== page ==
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The first two events at the August Wilson Center for African American Culture were both tied to Pride Pittsburgh '09, and the vice president for programming says that is a critical affiliation the center hopes to maintain. The Downtown venue was inaugurated with a Pride concert on June 11, by Me'Shell Ndegeocello, and on Sat., June 13, was the site of Earthtones, a black LGBT film festival.

Pride, Pittsburgh's annual celebration of lesbian, gay, bisexual and transgender folks and their allies, brings thousands of people -- this year, more than 5,000 -- Downtown for entertainment, information and a march through the city.

This year saw performances by Ndegeocello and Jennifer Holliday; a dance party that took over Liberty Avenue; and speeches from city and county legislators, many speaking in favor of proposed county-wide anti-discrimination legislation. And it saw the beginning of a relationship between the city's premier hub for black culture and the biggest LGBT event of the year.

As Pride grows and expands, from what was once a single afternoon's picnic and march, it grows more inclusive. Past years, for instance, have seen more family-friendly offerings.

"I noticed there was a void in the community for GLBTQ [gay, lesbian, bisexual, transgender, questioning and queer] cultural minorities," says Joy Royes, a self-described "Christian lesbian long-term partnered parent" and attorney at K&L Gates.

There aren't, she says, black gay bars, for instance. The city's Gay and Lesbian Film Festival didn't offer anything that jumped out at her as by or for black LGBT people.

In the past, she said, there hadn't been much programming that addressed living life as a sexual minority and a racial or ethnic one. So she approached the August Wilson Center about filling it. "It's a matter of being able to see our lives onscreen, which affirms people," she says.

"I think that the black gay-and-lesbian community is not as active, it's not as organized and traditionally it has felt excluded from mainstream events," says Royes. "But the Delta Foundation [which spearheads Pride] under its present leadership has been very active and vocal about wanting diversity. They've been very clear and very active in trying to make sure that happens. The stars are starting to align just right."

"It's continuing to build bridges," says Delta Foundation President Gary Van Horn. "It was great that the August Wilson Center stepped up and saw the vision -- this is a step in the right direction."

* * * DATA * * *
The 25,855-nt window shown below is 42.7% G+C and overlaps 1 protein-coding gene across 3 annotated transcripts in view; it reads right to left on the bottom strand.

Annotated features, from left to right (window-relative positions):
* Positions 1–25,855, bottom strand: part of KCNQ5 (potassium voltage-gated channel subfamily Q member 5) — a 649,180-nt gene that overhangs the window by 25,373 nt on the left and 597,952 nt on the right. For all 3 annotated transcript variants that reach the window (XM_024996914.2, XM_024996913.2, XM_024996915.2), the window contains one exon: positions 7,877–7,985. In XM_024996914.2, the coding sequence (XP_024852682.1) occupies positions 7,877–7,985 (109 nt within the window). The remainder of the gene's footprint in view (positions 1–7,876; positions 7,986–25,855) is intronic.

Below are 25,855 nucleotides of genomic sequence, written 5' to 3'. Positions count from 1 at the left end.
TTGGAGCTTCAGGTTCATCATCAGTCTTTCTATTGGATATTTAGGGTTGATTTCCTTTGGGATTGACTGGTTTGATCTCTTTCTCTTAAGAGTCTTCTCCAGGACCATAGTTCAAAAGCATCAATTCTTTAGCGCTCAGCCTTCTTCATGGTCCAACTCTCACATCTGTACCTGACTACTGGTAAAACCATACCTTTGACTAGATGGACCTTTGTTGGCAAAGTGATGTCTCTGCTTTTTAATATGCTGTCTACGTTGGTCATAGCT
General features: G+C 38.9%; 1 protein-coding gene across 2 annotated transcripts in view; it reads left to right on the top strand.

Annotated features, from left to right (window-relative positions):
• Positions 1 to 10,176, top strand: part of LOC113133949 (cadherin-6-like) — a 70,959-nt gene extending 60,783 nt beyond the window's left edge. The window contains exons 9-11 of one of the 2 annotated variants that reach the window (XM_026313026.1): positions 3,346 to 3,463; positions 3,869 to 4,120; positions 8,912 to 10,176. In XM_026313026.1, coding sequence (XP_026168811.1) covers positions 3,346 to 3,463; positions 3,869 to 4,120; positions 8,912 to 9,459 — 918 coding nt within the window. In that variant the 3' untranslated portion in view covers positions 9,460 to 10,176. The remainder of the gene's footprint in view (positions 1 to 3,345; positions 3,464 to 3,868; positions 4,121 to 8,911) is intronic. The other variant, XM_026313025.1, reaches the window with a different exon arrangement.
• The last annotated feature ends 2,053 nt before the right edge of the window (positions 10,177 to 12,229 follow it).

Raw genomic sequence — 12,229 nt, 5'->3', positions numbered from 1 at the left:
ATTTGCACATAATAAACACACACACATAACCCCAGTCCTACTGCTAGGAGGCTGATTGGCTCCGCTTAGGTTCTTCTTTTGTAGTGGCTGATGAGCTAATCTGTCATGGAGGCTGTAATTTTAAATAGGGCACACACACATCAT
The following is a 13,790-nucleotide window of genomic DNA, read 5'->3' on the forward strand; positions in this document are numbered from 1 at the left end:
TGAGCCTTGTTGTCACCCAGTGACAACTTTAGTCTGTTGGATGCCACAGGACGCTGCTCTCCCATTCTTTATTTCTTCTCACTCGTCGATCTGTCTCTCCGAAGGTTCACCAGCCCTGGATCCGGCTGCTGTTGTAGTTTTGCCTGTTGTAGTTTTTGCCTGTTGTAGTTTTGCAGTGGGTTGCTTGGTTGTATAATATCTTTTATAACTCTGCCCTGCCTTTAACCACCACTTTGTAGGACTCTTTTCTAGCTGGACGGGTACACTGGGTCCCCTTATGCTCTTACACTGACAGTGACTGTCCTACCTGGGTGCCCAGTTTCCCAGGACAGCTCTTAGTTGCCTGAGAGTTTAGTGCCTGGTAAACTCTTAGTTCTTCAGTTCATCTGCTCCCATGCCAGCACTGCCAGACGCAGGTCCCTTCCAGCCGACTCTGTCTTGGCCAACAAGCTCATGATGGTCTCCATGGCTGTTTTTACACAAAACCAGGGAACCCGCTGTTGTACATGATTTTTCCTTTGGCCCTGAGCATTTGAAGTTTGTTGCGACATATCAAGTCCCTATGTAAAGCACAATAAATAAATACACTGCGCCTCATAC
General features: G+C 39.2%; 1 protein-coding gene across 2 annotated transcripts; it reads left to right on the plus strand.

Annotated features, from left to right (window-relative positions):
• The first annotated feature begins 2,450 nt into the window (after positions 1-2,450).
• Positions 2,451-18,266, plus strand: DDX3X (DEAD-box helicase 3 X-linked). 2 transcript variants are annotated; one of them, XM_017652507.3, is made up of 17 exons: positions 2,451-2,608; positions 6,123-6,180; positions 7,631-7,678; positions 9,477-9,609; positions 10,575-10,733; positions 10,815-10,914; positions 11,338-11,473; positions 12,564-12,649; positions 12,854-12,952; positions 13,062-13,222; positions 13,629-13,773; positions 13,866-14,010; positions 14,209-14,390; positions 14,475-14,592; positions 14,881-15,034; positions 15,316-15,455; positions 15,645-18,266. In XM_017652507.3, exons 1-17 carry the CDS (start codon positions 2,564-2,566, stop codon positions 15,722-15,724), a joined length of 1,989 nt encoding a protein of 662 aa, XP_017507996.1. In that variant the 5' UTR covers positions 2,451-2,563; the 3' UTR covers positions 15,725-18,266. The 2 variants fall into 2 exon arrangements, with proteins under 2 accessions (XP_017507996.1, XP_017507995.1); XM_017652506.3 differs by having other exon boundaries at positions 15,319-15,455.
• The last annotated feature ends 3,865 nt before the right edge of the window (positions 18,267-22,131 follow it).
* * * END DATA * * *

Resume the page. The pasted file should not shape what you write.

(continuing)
"I had been having conversations with the Delta Foundation regarding Pittsburgh Pride and wanting to ensure there was a diversity of programs," says Shay Wafer, vice president of programs at the Center. "The building was in a state where we could have guests [and] Pride was right in front of our building," she says. "It seemed like a natural fit." The timing was just right. The Center is almost finished, and the theater space -- inaugurated by Ndegeocello earlier in the week -- was ready to go.

And so amid the beautiful madness of Pride Pittsburgh this year, festival-goers Saturday could find something different, tucked away in the not-quite-finished Center: the film festival.

Royes says it's crucial for the LGBT community, which she calls "a bunch of folks recognizing and appreciating differences and creating alliances," to acknowledge cultural diversity too. Thinking back to herself as a 16-year-old black lesbian, she says, she didn't see people out in the community who, like her, were both black and gay, and it was alienating.

"Youth need to be around us, around professionals," she says of young gay people. To that end, the festival included a performance by Dreams of Hope, a performance troupe of LGBT youth and allies ages 13 to 21. Between films, in the Center's theater, they performed skits about the mangling of the word "gay" and clashes with parents and friends.

The festival's headline film, Noah's Arc: Jumping the Broom, was a slick, funny romp that tracked a group of black male friends over a weekend at Martha's Vineyard for the wedding of one pair. Other offerings included shorts and documentaries: black gay men sharing stories of negotiating expectations of masculinity; four kids surviving the rocky road of adolescence with the added wrinkle of being queer, and a look at the life's work of black feminist lesbian poet and theorist Audre Lorde. The films were donated by Frameline, the nation's biggest and oldest LGBT film nonprofit, and cable TV's Logo Channel.

"It was a good overture and a good first step," says the August Wilson Center's Wafer. "Next year, we can do even more programming. We're looking forward to continuing the partnership. It's very important for the August Wilson Center to participate in Pride, and to provide a new perspective and some degree of diversity."

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